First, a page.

I bit my lip. “Uh, ok. I’ll, uh, go home and gargle something really strong and then when the paramedics show up I can just claim this thing malfunctioned.”
            “Do you think that’ll work?”
            “Got any other ideas?”
            He shrugged.
            “Then it has to work. We might as well try. If you end up in prison who’ll help me with math?”
            That got a small smile out of him.
            But it wasn’t the paramedics that showed up at my door. It was two men in black suits. They questioned me about being in contact with a B’quiir, and I lied through the whole conversation. When they found out I worked at the spaceport they relaxed a little, but I still felt like they were just waiting for me to slip up and give Eyqre away. They questioned my mom, too, who appeared completely oblivious, but I had a funny feeling she had worked out what had happened. As soon as they left I ran up to my room, trying to hold in the tears. Eyqre wasn’t safe. Even though the men were gone, I knew they wouldn’t be content until they dug deeper.
            I called him on his telecom. He knew my voice well enough to hear the tears in it.
            “Miriam? What’s wrong? Did the paramedics come?”
            I told him about the men in suits and that I was sure they would find out which B’quiir I kept company with. I’m sure they could find out where I went to school, and anyone there would tell them what they wanted to know.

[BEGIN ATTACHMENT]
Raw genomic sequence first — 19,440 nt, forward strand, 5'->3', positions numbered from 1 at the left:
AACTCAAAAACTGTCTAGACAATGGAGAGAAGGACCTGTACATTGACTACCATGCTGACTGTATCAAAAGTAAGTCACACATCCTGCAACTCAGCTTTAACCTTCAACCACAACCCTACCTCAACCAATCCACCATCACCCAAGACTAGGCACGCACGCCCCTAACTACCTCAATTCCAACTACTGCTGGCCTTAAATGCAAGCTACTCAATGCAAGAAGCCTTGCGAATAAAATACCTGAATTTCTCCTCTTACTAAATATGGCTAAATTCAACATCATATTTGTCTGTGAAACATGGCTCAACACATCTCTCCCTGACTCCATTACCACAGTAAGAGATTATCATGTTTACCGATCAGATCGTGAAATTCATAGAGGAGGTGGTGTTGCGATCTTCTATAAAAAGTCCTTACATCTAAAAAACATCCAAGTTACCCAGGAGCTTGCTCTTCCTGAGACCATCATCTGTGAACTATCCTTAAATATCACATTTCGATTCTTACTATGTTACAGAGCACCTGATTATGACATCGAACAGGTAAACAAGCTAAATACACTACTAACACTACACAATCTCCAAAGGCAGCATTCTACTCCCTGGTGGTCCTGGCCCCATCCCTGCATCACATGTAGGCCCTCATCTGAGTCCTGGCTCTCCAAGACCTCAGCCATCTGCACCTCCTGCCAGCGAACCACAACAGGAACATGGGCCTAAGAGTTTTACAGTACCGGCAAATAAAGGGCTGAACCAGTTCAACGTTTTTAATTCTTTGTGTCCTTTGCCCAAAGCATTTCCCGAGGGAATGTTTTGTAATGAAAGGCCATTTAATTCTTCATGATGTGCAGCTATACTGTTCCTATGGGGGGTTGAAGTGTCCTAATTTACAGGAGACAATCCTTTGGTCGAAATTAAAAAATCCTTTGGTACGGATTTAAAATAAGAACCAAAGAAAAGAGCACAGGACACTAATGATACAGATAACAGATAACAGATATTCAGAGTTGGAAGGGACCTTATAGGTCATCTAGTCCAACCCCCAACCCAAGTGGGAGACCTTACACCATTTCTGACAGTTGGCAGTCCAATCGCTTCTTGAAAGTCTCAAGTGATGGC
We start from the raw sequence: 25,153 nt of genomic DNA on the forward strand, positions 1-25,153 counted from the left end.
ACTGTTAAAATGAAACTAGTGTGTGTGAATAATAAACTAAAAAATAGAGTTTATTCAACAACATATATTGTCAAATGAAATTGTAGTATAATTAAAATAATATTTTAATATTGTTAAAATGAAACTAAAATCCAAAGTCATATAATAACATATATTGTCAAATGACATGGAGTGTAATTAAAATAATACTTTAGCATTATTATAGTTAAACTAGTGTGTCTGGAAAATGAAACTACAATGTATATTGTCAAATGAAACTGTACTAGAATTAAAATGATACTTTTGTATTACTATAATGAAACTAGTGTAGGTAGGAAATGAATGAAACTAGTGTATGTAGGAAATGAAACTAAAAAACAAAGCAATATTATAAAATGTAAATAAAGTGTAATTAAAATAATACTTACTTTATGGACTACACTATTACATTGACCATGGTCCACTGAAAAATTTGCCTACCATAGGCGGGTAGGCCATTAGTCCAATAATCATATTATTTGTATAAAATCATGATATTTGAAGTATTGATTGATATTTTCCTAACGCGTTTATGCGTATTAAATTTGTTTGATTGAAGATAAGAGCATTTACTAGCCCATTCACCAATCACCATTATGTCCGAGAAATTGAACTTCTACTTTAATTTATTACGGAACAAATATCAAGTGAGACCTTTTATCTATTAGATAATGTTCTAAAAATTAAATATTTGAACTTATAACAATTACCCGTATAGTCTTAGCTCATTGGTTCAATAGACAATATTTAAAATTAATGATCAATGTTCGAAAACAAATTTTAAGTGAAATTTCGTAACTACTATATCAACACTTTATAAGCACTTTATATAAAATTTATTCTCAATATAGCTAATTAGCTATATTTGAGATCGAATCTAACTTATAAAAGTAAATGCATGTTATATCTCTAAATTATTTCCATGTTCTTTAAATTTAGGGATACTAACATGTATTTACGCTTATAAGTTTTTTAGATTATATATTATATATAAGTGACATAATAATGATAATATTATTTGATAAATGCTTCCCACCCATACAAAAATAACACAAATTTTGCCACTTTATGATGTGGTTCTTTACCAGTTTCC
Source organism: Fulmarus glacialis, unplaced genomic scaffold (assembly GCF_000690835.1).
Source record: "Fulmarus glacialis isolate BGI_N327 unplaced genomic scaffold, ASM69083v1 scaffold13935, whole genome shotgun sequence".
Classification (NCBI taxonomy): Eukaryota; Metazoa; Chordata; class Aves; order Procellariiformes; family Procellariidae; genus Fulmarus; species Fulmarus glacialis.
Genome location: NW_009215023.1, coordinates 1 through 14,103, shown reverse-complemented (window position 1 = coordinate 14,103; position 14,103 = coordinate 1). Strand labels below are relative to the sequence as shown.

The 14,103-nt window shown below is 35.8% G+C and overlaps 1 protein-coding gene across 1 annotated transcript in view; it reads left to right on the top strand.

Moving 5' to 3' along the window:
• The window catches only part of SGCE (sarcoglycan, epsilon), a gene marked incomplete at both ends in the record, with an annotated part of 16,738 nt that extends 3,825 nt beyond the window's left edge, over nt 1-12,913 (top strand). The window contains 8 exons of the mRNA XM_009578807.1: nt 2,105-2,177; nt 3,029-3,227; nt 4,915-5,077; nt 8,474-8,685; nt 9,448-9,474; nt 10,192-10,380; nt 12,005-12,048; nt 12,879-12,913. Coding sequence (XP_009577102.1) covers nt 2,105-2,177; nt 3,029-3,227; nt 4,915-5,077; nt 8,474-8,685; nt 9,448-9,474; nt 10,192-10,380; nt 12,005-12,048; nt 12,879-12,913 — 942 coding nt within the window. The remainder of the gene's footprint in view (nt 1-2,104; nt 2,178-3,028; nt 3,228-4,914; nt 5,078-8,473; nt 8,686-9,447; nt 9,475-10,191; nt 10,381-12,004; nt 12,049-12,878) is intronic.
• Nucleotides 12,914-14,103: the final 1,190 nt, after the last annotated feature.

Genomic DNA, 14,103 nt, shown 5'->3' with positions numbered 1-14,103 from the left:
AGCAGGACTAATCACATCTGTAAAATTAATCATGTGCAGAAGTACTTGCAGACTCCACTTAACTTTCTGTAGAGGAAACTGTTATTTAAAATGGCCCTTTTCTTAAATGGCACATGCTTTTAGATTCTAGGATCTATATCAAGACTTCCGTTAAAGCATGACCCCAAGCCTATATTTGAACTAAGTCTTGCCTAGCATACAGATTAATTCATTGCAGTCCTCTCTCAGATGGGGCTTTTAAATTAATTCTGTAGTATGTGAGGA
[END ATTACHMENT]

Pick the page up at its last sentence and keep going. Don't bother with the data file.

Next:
He was silent for a minute. Then he sighed. “Miriam, I’m so sorry.”
            “Sorry?” I sniffed. “What for? It–” I took a shaky breath. “It wasn’t your fault.”
            “Not my fault?” He actually chuckled. “I’m the one that broke the statute.”
            “Well…” I couldn’t come up with a satisfactory reply. “I’m still not going to let them do anything to you.”
            “How do you plan to stop them?” he asked. I could hear the smile in his voice.
            “How are you so calm?” I said rather angrily, avoiding his question.
            He drew a long breath. “I’m not. I’m scared stiff. But smiling makes everything seem like it’ll be ok.”
            I shook my head. I couldn’t decide whether his approach was genius or stupid. After a moment I said, “You know they’ll probably be at your door by tomorrow morning. Evening at the latest. We have to do something before then.”